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Report from the Front

Art criticism, sometimes with context, occasional politics. Published in hard copy 2-4 times a year. New shows: "events;" hard copy rates & how to support the online edition: "works."



Installation view of Fotoclubismo: Brazilian Modernist Photography, 1946–1964, on view May 8, 2021 through September 26, 2021. The Museum of Modern Art, New York. Photo: Jonathan Muzikar


Borrowing a title from Ernest Hemingway, I want to call your attention to a most attractive show at the Museum of Modern Art.  As installed in one large, airy, clean, neat and well-lit gallery, it celebrates a group of talented amateurs in "Fotoclubismo: Brazilian Modernist Photography, 1946 – 1964" (through September 26).



It goes without saying that one can't have modernism these days without an equal dose of diversity, but okay, in this case it works. The exhibition of about 60 photographs is all taken from the museum's permanent collection, and the photographs on view were all or mostly all taken by men and women who pursued photography as a hobby, for the sheer pleasure of it, and supported themselves by other means.


All or most of them seem to have belonged to the same photography club,  São Paulo's Foto-Cine Clube Bandeirante,  and on their membership cards they listed their occupations as lawyers, businessmen, accountants, journalists, engineers, biologists and bankers.


The show is arranged with groups of photographs related in theme, such as "Abstractions from Nature," "Texture and Shape," "Experimental Processes," etc. Between these groupings are a series of solo mini-exhibitions, with short rows of photographs all by the same artist.


The overwhelming majority of the photographs in this show are what might be called "art photography," meaning that they focus on just a few beautiful "objects" taken from nature or man-made but without any people or action portrayed.  True, two groups are headlined "Solitude" and "Daily Life" and in these pictures of people are at least featured.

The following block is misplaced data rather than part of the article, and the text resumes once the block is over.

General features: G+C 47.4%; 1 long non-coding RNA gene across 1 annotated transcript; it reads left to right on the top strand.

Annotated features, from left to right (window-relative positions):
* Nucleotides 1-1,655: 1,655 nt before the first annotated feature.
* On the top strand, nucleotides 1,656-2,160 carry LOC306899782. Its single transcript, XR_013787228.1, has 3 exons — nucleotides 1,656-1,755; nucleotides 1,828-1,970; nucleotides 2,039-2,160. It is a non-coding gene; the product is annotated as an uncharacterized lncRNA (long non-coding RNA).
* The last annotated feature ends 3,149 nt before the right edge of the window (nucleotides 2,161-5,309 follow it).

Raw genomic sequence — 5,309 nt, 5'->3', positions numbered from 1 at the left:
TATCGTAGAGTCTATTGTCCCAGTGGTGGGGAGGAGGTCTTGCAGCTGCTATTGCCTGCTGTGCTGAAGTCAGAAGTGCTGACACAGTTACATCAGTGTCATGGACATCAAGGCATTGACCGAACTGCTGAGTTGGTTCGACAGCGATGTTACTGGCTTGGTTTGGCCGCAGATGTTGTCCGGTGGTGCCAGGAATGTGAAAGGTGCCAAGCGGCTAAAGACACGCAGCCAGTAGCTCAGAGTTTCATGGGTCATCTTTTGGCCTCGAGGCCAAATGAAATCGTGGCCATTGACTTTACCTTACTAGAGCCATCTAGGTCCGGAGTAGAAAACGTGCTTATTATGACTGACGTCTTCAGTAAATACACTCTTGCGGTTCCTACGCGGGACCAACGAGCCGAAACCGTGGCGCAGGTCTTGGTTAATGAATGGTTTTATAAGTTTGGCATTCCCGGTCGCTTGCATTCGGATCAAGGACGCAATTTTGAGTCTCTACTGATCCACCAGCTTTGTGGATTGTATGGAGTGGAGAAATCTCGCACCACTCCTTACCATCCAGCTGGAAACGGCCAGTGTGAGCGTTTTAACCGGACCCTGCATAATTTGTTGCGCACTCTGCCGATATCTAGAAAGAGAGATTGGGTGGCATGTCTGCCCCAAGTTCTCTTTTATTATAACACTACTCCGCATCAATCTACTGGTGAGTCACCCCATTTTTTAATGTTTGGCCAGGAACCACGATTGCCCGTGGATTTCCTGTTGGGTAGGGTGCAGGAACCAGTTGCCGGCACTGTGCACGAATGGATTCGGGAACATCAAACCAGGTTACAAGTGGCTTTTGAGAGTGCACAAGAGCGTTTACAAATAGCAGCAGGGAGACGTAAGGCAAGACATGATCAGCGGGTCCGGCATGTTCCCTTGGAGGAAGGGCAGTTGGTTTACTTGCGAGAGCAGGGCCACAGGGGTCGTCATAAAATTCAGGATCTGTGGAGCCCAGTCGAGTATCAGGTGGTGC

The nine photographs I liked best were: 1) "Filigree" (1953) by Gertrudes Altschul; 2) "Self-Portrait (Autoretrato)" (c. 1949) by Geraldo de Barros; 3) "Rushing Water No.1" (c. 1945) by Thomaz Farkas; 4) "Mud (Lama)" (c. 1957) by Marcel Giró; 5) "Everyday Scenes (Cenas quotidianas)" (1949) by German Lorca; 6) "Apartments (Apartamentos)"  (1950-51) by German Lorca; 7) "Congonhas Airport, São Paulo" (1961), by German Lorca; 8) "Study (Estudo)" (1956) by Palmira Puig Giró;  and 9) "Composition in Black and White (Composição em branco e preto)" (c. 1951), by Eduardo Salvatore.


I must apologize for putting so many photographs by German Lorca on my list.  One reason may be that they all include people and having seen so much art photography of leaves and mud and chairs and benches had me hungry for the sight of a human being.


But beyond that – I would argue -- is how Lorca was able to distill more life into his compositions, more energy and just plain excellence.  Not being an authority on photography, I can't say how he did it, but I later read in the literature accompanying the show that unlike everybody else in it, he was good enough at what he did to turn pro.


Reflecting on this show, and comparing it in my mind with the Alice Neel show (see below), I find it's not the presence of human beings alone that made Lorca's pictures of people so compelling for me. It was the sympathetic way he portrayed them, making them look a little better than they were, instead of a little worse.